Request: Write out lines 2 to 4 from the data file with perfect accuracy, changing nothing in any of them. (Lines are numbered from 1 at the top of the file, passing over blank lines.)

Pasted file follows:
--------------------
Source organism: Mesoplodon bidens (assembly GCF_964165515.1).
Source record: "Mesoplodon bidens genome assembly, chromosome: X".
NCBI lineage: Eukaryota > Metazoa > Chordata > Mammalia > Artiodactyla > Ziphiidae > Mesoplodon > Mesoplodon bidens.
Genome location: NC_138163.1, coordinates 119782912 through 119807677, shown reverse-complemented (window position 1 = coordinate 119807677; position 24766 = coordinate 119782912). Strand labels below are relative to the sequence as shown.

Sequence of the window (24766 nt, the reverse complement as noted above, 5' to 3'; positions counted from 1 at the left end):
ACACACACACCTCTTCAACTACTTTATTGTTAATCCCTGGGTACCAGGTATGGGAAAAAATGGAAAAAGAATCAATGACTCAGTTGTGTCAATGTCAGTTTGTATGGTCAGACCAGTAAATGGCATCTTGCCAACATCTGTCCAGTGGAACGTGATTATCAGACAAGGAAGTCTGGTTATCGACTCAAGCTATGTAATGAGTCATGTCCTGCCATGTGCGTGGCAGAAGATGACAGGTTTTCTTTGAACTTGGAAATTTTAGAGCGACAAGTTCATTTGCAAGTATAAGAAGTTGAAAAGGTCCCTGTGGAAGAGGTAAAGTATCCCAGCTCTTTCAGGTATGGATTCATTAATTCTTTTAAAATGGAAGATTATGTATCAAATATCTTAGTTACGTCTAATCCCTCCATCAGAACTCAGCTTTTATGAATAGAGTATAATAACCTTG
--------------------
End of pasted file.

Source record: "Mesoplodon bidens genome assembly, chromosome: X".
NCBI lineage: Eukaryota > Metazoa > Chordata > Mammalia > Artiodactyla > Ziphiidae > Mesoplodon > Mesoplodon bidens.
Genome location: NC_138163.1, coordinates 119782912 through 119807677, shown reverse-complemented (window position 1 = coordinate 119807677; position 24766 = coordinate 119782912). Strand labels below are relative to the sequence as shown.